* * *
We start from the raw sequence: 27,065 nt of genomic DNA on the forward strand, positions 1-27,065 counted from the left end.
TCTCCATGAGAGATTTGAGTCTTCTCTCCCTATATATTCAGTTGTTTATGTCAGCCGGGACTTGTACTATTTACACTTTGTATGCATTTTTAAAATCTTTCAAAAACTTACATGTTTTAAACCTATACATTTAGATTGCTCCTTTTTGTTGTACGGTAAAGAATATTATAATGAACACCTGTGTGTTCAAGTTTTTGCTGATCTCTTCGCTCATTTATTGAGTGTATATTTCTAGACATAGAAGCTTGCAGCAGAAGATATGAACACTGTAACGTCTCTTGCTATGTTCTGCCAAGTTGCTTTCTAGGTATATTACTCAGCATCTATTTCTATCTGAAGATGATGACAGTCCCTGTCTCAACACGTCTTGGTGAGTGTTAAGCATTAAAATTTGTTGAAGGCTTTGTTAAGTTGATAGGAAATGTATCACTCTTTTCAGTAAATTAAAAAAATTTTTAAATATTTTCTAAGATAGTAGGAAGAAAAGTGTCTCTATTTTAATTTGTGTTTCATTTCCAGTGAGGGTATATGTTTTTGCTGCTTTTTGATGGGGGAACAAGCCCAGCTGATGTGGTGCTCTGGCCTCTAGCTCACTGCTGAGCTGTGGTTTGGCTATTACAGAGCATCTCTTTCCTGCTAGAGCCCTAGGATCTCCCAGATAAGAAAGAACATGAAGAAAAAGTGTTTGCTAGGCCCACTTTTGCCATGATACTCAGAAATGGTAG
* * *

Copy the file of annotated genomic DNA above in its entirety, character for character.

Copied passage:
We start from the raw sequence: 27,065 nt of genomic DNA on the forward strand, positions 1-27,065 counted from the left end.
TCTCCATGAGAGATTTGAGTCTTCTCTCCCTATATATTCAGTTGTTTATGTCAGCCGGGACTTGTACTATTTACACTTTGTATGCATTTTTAAAATCTTTCAAAAACTTACATGTTTTAAACCTATACATTTAGATTGCTCCTTTTTGTTGTACGGTAAAGAATATTATAATGAACACCTGTGTGTTCAAGTTTTTGCTGATCTCTTCGCTCATTTATTGAGTGTATATTTCTAGACATAGAAGCTTGCAGCAGAAGATATGAACACTGTAACGTCTCTTGCTATGTTCTGCCAAGTTGCTTTCTAGGTATATTACTCAGCATCTATTTCTATCTGAAGATGATGACAGTCCCTGTCTCAACACGTCTTGGTGAGTGTTAAGCATTAAAATTTGTTGAAGGCTTTGTTAAGTTGATAGGAAATGTATCACTCTTTTCAGTAAATTAAAAAAATTTTTAAATATTTTCTAAGATAGTAGGAAGAAAAGTGTCTCTATTTTAATTTGTGTTTCATTTCCAGTGAGGGTATATGTTTTTGCTGCTTTTTGATGGGGGAACAAGCCCAGCTGATGTGGTGCTCTGGCCTCTAGCTCACTGCTGAGCTGTGGTTTGGCTATTACAGAGCATCTCTTTCCTGCTAGAGCCCTAGGATCTCCCAGATAAGAAAGAACATGAAGAAAAAGTGTTTGCTAGGCCCACTTTTGCCATGATACTCAGAAATGGTAG